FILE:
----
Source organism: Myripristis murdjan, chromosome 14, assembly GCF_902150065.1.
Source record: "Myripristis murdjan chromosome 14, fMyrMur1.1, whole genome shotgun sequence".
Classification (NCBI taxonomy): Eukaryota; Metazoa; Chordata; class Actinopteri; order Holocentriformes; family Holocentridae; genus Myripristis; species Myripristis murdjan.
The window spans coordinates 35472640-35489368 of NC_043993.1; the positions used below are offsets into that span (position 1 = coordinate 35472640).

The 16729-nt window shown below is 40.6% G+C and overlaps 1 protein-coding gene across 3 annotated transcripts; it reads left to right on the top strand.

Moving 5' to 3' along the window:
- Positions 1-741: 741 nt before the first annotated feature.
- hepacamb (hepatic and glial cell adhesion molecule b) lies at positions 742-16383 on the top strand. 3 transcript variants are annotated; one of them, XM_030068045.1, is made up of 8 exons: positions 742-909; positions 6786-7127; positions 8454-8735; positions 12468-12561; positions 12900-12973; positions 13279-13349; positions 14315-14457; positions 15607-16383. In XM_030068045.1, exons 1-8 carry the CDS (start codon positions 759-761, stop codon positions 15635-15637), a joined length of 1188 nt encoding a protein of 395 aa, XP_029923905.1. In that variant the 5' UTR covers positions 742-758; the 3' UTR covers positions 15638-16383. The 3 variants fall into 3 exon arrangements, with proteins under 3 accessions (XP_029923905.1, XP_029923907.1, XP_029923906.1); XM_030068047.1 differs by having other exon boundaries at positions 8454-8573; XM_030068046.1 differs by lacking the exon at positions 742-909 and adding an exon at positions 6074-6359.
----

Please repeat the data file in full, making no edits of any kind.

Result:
Source organism: Myripristis murdjan, chromosome 14, assembly GCF_902150065.1.
Source record: "Myripristis murdjan chromosome 14, fMyrMur1.1, whole genome shotgun sequence".
Classification (NCBI taxonomy): Eukaryota; Metazoa; Chordata; class Actinopteri; order Holocentriformes; family Holocentridae; genus Myripristis; species Myripristis murdjan.
The window spans coordinates 35472640-35489368 of NC_043993.1; the positions used below are offsets into that span (position 1 = coordinate 35472640).

The 16729-nt window shown below is 40.6% G+C and overlaps 1 protein-coding gene across 3 annotated transcripts; it reads left to right on the top strand.

Moving 5' to 3' along the window:
- Positions 1-741: 741 nt before the first annotated feature.
- hepacamb (hepatic and glial cell adhesion molecule b) lies at positions 742-16383 on the top strand. 3 transcript variants are annotated; one of them, XM_030068045.1, is made up of 8 exons: positions 742-909; positions 6786-7127; positions 8454-8735; positions 12468-12561; positions 12900-12973; positions 13279-13349; positions 14315-14457; positions 15607-16383. In XM_030068045.1, exons 1-8 carry the CDS (start codon positions 759-761, stop codon positions 15635-15637), a joined length of 1188 nt encoding a protein of 395 aa, XP_029923905.1. In that variant the 5' UTR covers positions 742-758; the 3' UTR covers positions 15638-16383. The 3 variants fall into 3 exon arrangements, with proteins under 3 accessions (XP_029923905.1, XP_029923907.1, XP_029923906.1); XM_030068047.1 differs by having other exon boundaries at positions 8454-8573; XM_030068046.1 differs by lacking the exon at positions 742-909 and adding an exon at positions 6074-6359.